Page:Our American Holidays - Christmas.djvu/109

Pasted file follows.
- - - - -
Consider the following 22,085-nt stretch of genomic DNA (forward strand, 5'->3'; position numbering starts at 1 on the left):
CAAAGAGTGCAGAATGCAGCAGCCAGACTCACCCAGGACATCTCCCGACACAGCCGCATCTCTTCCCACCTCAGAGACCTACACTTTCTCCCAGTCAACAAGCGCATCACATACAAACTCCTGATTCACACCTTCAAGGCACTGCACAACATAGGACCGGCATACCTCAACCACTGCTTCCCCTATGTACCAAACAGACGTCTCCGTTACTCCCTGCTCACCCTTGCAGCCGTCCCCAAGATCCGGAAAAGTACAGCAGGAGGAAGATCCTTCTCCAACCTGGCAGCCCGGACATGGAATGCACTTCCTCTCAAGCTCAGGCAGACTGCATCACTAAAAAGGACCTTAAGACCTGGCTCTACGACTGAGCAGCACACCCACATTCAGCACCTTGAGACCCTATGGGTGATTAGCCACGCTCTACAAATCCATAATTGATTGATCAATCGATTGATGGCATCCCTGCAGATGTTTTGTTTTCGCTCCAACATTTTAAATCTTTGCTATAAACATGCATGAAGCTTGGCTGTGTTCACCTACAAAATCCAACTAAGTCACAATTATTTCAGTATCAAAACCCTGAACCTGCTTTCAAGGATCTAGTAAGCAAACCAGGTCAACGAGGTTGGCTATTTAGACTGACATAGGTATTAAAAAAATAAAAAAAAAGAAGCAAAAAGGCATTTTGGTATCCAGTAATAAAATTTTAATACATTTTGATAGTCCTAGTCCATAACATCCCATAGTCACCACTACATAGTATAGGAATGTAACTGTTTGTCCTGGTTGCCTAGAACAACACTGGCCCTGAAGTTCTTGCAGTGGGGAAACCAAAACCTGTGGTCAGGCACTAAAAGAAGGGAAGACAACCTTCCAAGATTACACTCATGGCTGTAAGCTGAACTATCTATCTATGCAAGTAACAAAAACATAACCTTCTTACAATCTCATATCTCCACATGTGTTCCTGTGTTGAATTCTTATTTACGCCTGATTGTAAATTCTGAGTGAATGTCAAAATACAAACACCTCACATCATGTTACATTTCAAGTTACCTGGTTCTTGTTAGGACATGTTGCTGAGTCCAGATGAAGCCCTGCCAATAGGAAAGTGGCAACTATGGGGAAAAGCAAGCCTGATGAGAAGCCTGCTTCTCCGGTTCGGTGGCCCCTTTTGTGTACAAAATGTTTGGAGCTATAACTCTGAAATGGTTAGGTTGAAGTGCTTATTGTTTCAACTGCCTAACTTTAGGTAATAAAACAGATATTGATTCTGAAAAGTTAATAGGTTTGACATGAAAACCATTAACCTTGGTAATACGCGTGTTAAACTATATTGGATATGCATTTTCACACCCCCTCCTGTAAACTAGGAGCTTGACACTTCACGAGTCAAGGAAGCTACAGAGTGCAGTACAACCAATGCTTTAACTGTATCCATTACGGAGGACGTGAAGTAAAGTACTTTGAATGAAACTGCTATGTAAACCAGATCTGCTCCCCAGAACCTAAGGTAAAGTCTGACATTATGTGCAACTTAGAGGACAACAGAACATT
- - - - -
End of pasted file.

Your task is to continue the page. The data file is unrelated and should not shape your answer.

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who wrote it; in whatever mood I take it up there is something in it which touches me with a sense of kinship. It is not a great book, but it is a book of the heart, and books of the heart have passed beyond the outer court of criticism before we bestow upon them that phrase of supreme regard. There are other books of the heart around me, but on Christmas Eve it is Alexander Smith's "Dreamthorp" which always seems to lie at my and, and when I take it up the well-worn volume falls open at the essay on "Christmas." It is a good many years since Rosalind and I began to read together on Christmas Eve this beautiful meditation on the season, and now it has gathered about itself such a host of memories that it has become part of our common past. It is, indeed, a veritable palimpsest, overlaid with tender and gracious recollections out of which the original thought gains a new and subtle sweetness. As I read it aloud I know that she sees once more the familiar landscape about Dreamthorp, with the low, dark hill in the background, and over it "the tender radiance that precedes the moon"; the village windows are all lighted, and the "whole place shines like a congregation of glowworms." There are the skaters still "leaning against the frosty wind"; there is the "gray church tower amid the leafless elms," around which the echoes of the morn-